12 gauge Slug Wound Profiles (56k beware)
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12 gauge Slug Wound Profiles (56k beware)

This is a discussion on 12 gauge Slug Wound Profiles (56k beware) within the Shotguns forums, part of the Gun Forums category; i barrowed this from the basement over at SW: Taken from http://www.tacticalshotgun.ca/ballistics_shotgun.html Before you begin to read this realize that all of these shots were ...

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  1. #1
    Gunatic Loyalist (Bow down) MrMcCrackin's Avatar
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    12 gauge Slug Wound Profiles (56k beware)

    i barrowed this from the basement over at SW:


    Taken from http://www.tacticalshotgun.ca/ballistics_shotgun.html

    Before you begin to read this realize that all of these shots were taken from a known distance and angle into bare Ordinance Gelatin is a controlled enviroment.

    This does not take into consideration the effects clothing, weather, range, tempurature, cover, or body structure.

    YWMV, IANAL, not valid in Guam or Puerto Rico, only driven on Sundays by a little old lady going to church and back.


    Reduced Recoil Slug


    2¾ Remington Reduced Recoil 1oz Slug shot out of an 18 inch barreled remington 870 marine magnum


    Total penetration of the load was longer than our gelatin phographing light fixture. As a result we photographed each block seperately and spliced the two together for the first photograph. Here is a photo of the first block.


    The second gelatin block showing the slug and wad material.


    Closeup of the slug. You can how it has yawed slightly, however the proximity and similar orientation of the wad suggesting that tumbling of the slug is unlikely as it travels through the target media. Because the slug is as wide as it is tall, it is difficult to determine tumbling via examination of the permenant wound channel.


    Cross section of the 1st gelatin block approximately 8.5 inches in. Visible are the large tears of the temporary stretch cavity.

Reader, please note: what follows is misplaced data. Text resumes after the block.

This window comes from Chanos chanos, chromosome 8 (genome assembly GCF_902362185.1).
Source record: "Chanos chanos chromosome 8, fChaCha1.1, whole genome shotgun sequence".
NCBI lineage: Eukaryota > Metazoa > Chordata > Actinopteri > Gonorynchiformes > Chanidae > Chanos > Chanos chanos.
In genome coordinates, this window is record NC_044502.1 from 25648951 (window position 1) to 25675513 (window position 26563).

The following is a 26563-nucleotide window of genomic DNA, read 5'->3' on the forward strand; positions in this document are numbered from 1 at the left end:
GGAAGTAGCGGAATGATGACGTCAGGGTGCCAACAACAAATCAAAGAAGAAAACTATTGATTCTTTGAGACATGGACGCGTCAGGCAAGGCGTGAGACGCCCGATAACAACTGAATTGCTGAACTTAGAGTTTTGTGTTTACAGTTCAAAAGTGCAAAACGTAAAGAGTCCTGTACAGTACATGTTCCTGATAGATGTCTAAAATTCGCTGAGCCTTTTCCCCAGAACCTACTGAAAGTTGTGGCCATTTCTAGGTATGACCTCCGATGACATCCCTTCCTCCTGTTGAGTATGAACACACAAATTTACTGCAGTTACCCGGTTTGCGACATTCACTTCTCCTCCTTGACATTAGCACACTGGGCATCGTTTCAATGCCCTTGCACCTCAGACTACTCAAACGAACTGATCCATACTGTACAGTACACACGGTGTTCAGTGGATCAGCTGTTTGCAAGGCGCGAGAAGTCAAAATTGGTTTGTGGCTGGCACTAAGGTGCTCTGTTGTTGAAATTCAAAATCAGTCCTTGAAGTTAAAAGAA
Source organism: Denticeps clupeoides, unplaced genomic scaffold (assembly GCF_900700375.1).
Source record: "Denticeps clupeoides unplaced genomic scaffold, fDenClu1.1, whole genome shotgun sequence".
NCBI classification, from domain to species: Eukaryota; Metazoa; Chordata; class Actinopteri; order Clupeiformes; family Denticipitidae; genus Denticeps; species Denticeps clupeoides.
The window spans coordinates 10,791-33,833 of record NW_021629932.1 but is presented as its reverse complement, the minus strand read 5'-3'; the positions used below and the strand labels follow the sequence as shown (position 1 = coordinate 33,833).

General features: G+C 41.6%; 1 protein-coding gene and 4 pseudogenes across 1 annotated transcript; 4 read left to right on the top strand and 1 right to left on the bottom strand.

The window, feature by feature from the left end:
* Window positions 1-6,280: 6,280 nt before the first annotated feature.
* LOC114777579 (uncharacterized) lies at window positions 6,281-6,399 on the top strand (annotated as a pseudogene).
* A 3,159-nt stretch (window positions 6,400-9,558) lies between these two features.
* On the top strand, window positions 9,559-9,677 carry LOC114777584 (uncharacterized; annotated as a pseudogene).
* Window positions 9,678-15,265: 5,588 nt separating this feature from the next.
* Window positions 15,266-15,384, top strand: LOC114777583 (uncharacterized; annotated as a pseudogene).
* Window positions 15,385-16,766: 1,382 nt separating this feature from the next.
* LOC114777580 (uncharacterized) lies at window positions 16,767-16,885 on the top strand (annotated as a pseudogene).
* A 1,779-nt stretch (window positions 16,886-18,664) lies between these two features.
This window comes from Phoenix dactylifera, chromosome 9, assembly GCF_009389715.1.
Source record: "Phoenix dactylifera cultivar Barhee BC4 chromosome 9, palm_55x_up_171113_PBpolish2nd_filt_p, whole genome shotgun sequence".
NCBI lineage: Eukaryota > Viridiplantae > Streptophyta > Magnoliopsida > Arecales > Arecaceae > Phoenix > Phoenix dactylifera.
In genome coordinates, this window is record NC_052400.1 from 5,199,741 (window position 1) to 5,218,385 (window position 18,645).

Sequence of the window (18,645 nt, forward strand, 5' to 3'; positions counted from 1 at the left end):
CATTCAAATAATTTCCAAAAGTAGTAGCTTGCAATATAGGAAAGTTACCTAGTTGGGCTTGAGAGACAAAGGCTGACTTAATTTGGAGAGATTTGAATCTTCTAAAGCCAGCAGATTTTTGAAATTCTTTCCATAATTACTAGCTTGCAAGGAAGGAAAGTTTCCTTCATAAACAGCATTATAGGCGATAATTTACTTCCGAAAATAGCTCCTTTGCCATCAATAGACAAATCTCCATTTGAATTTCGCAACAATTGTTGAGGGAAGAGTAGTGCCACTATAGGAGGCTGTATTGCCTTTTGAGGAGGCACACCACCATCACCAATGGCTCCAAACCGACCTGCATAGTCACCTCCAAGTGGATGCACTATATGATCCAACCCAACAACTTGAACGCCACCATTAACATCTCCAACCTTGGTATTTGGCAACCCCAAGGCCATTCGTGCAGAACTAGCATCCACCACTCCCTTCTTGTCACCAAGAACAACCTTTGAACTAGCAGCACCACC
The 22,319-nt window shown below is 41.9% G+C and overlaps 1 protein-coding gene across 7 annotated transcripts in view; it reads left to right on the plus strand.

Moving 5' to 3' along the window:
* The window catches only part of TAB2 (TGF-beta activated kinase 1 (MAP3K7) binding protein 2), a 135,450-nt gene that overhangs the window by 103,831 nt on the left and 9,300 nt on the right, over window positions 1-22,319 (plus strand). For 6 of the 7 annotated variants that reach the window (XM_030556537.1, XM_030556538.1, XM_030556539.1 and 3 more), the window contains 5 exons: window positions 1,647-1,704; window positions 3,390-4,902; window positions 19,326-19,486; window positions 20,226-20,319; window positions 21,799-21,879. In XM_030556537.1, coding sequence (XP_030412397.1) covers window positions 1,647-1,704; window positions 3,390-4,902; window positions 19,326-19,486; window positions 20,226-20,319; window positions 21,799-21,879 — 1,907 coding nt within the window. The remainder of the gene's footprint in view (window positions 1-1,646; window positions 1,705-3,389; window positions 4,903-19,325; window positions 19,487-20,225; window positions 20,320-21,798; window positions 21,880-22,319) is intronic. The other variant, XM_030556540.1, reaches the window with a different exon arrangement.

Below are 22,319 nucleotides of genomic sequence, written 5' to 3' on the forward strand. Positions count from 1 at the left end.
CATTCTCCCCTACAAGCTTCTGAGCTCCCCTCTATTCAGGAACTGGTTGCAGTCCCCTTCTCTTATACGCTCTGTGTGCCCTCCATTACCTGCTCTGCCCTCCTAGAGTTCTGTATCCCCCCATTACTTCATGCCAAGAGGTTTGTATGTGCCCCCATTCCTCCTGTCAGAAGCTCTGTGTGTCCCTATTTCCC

Slight perspective on the cross section.

    Closeup of the 3 lobed tears.

    Wow! If you can live with the approximate 15 to 20 yard decrease in maximum range (85 yards as compared to approximately 100 with a full power slug), this load exhibits phenomenal penetrating capability...especially when you consider the projectile's poor sectional density.

    We highly recommend reduced recoil slugs for animals that weigh less than 500lbs, as they certainly are easier on the shoulder in practice and as such you are likely to practice more and feel more confident in your ability to hit. In our patterning excercises we also found these slugs to be very accurate across a wide variety of guns.

    ****NOTE**** Based on experience with a yearling cow we were requested by it's owner to shoot, we DO NOT RECOMMEND REDUCED RECOIL SLUGS FOR DANGEROUS GAME OR ANIMALS THAT WEIGH MORE THAN 500lbs.


    Reduced Recoil Slug (14" Barrel)


    2¾ Remington Reduced Recoil 1oz Slug shot out of a 14 inch barreled remington 870 hybrid. Our light table is not long enough to capture the full tract, thus the composite photograph.


    As with most slug testing, total penetration of the load was longer than our gelatin phographing light fixture. As a result we photographed each block seperately and spliced the two together for the first photograph. Here is a photo of the first block.

    The first block rotated 90 degrees, illustrating with slightly more clarity the temporary stretch cavity.


    The second gelatin block showing the slug and wad material. In comparison to the same load fired out of an 18 inch barreled remington 870, the 4 inches of barrel length missing effects an overall penetration reduction of approximately 2.5 inches.


    Closeup of the slug....in this case the cardboard wadding wound up pressed into the back of the slug.


    Perspective on the entrance hole.


    The slug and wad combination extracted from the gelatin.


    Closeup of the recovered slug.


    Closeup of the recovered slug. Similarly to the same slug load fired from an 18 inch barreled 870, there was little to no slug expansion evident.

    Evidence of the slightly lower muzzle velocity when fired from a barrel 4 inches shorter than our standard 18 inch test barrel is approximately 2.5 inches of total penetration reduction. Are the benefits of the reduced recoil slug and a short barreled shotgun worth this type of performance penalty? Our experience has been that on animals weighing less than 500 lbs there is nothing lacking at all in this slug/barrel length combination.